• Some pain is the result of our past decisions. There are consequences to our actions. Some consequences take years to work through and work out. But don’t ever think that God is up there gloating that you are in pain, or saying, “Well, he/she really deserves this!” No. Nix. Never. He was – and is – so concerned about helping you (no matter what the problem is that you are facing) that he sent Jesus to die for you and rise from the dead, so that you can have the power of the resurrection itself working on your behalf. 
  • Some pain is the result of other people’s sin, like when one spouse abuses another the other. God doesn’t cause that: he doesn’t want it; he doesn’t desire it. He permits it because that was the cost of giving us free will. To step in and prevent us from hurting each other would, in fact, be negating the freedom of action that was his greatest gift to us when he made us in his image. But his heart breaks every time we hurt each other, and he stands ready and waiting to help us when we call on him. 
  • And occasionally – just occasionally – God may actually send pain our way by his direct action. If he does, we can be sure that it is always for our own good, and that he never sends pain without also sending the grace to see us through it.


God is with you in your pain. He loves you. He will see you through.


© 2009 Paula Marolewski,

Grace in Pain

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By Paula Marolewski, March 19, 2010 9:51 am

Today’s entry is an excerpt from the novel Meditations of a Slave. We often cling to the myth that the Christian life will be easy: no bumps, no fusses, no pain. But that – as the narrator below suddenly realizes – is not what Jesus promises: 

The pain grew more and more intense, and then, suddenly, something soothing and cool washed over me; and I froze again, but for a different reason. I, unlike your old master, never ask you to suffer needlessly. My grace always resurrects the suffering to create life. Do you trust me?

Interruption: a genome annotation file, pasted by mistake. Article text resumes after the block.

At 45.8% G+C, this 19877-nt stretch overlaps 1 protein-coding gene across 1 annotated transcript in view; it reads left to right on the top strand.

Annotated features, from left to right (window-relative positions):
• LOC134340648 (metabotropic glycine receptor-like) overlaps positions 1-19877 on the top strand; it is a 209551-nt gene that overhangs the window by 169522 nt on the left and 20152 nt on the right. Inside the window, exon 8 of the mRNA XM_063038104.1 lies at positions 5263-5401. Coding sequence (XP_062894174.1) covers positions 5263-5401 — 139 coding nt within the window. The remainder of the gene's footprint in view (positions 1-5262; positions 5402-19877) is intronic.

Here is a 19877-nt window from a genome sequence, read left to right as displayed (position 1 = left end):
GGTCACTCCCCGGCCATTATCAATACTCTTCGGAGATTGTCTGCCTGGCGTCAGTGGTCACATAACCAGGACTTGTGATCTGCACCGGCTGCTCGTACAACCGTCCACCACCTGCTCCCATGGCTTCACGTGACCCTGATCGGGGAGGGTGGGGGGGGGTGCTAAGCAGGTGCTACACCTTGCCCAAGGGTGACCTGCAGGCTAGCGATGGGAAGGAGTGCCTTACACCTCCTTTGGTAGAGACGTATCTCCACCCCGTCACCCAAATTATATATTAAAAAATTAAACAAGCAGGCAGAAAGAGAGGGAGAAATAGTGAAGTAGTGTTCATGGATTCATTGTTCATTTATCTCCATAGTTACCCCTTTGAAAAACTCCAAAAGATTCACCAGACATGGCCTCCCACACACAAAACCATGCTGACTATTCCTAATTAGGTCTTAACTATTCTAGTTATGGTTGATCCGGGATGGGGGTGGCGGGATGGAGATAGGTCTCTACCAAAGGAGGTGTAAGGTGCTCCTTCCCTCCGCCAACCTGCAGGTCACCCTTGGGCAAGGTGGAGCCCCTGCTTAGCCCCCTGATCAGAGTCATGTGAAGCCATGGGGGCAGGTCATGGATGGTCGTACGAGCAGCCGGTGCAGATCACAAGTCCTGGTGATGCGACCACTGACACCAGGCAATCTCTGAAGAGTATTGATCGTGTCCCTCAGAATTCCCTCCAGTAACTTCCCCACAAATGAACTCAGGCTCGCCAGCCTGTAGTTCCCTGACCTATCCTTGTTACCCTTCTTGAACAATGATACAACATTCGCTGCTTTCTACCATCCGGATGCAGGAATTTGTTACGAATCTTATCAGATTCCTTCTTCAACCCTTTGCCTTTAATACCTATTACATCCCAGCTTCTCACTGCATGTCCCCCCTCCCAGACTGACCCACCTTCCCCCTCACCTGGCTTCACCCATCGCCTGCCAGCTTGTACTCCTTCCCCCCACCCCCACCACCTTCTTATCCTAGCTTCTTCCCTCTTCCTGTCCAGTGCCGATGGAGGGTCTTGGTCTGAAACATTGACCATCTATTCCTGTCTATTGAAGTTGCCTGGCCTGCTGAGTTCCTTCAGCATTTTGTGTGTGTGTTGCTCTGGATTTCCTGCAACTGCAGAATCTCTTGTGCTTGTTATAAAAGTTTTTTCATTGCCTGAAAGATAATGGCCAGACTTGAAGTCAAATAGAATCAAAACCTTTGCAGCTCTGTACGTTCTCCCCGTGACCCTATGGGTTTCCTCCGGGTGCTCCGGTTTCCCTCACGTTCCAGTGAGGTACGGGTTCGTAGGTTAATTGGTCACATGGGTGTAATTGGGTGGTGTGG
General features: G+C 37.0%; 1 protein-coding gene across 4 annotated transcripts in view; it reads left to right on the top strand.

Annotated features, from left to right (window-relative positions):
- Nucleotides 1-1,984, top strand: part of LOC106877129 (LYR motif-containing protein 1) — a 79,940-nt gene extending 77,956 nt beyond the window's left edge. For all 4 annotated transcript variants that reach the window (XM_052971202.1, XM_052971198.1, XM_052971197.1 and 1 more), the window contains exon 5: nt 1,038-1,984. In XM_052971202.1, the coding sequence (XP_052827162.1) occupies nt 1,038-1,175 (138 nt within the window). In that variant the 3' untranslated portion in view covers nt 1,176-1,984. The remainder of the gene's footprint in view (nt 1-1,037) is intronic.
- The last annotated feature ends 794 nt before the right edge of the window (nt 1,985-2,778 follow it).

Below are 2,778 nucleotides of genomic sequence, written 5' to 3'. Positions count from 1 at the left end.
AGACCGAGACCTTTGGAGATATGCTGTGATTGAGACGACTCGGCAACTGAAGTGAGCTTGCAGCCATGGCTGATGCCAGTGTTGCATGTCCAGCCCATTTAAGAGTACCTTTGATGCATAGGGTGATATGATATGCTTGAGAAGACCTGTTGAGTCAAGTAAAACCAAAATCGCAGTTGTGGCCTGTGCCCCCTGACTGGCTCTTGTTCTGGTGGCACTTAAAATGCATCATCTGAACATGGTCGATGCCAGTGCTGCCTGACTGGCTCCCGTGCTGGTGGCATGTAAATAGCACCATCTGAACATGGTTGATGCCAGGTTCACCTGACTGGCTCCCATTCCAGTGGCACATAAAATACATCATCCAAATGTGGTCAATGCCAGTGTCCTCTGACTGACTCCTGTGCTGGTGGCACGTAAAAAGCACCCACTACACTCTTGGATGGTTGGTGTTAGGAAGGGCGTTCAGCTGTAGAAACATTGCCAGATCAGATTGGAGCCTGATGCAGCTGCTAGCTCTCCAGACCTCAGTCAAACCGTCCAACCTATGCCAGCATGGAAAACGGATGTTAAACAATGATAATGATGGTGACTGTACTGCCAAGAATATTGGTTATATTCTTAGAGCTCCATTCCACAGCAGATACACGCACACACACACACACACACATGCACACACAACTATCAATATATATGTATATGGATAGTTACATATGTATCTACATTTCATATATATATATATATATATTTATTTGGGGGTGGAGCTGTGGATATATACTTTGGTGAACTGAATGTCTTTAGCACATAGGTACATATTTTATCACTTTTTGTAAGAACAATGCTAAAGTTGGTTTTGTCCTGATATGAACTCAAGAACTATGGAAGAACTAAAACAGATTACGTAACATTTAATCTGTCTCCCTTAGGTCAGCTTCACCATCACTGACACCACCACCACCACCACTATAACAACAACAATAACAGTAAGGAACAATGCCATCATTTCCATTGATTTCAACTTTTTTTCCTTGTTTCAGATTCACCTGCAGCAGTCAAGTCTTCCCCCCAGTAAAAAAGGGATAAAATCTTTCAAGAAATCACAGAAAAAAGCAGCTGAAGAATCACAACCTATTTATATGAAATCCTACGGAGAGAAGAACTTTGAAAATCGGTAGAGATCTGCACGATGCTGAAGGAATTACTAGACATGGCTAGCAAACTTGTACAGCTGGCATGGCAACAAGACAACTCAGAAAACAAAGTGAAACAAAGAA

The words were a balm, and I paused in some timeless moment away from the pain of my leg to consider them. I only knew the punishment and driving presence of my old master. I wanted to believe that I would live happily now—despite what Paulos had told me.

But what my new Master promised was grace in pain, not painlessness. Grace meant that the suffering would always better me, and usually someone else as well. Grace meant that I’d be able to bear it. Grace meant that he’d be with me through it.


Questions to consider:

  • Do you wrestle with the concepts of pain and grace? Where do you struggle most?
  • What does it mean to you that God can redeem and resurrect your suffering – whatever the source of that suffering – to create life?


© 2009 Paula Marolewski,

Like this? Read more at:  Meditations of a Slave

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Seedling: A True Evaluation of Your Worth

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By Paula Marolewski, March 6, 2010 5:49 pm

“But we should always give thanks to God for you, brethren beloved by the Lord, because God has chosen you from the beginning for salvation through sanctification by the Spirit and faith in the truth. And it was for this he called you through our gospel, that you may gain the glory of our Lord Jesus Christ. So then, brethren, stand firm …” – II Thessalonians 2:13-15a

Do you struggle with a feeling of unworthiness? Then listen carefully: God doesn’t roll his eyes when he thinks of you. Your salvation is no afterthought. God isn’t grudgingly cracking the doors of heaven to let you slip in.

His word here reminds us that we – each and every one of us! – are:

  • beloved by the Lord,
  • chosen for salvation,
  • sanctified by the Spirit, and
  • destined for glory! 

Worthless? No way! God has given us a true evaluation of our worth – signed in blood and sealed with love!

  • Take time right now to meditate on these four amazing truths: that you are beloved by the Lord, chosen for salvation, sanctified by the Spirit, and destined for glory. 
  • Ask God to help you stand firm with a true understanding of your worth!


Copyright © 2010, Paula J. Marolewski. All rights reserved.

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Seedling: A Time for Everything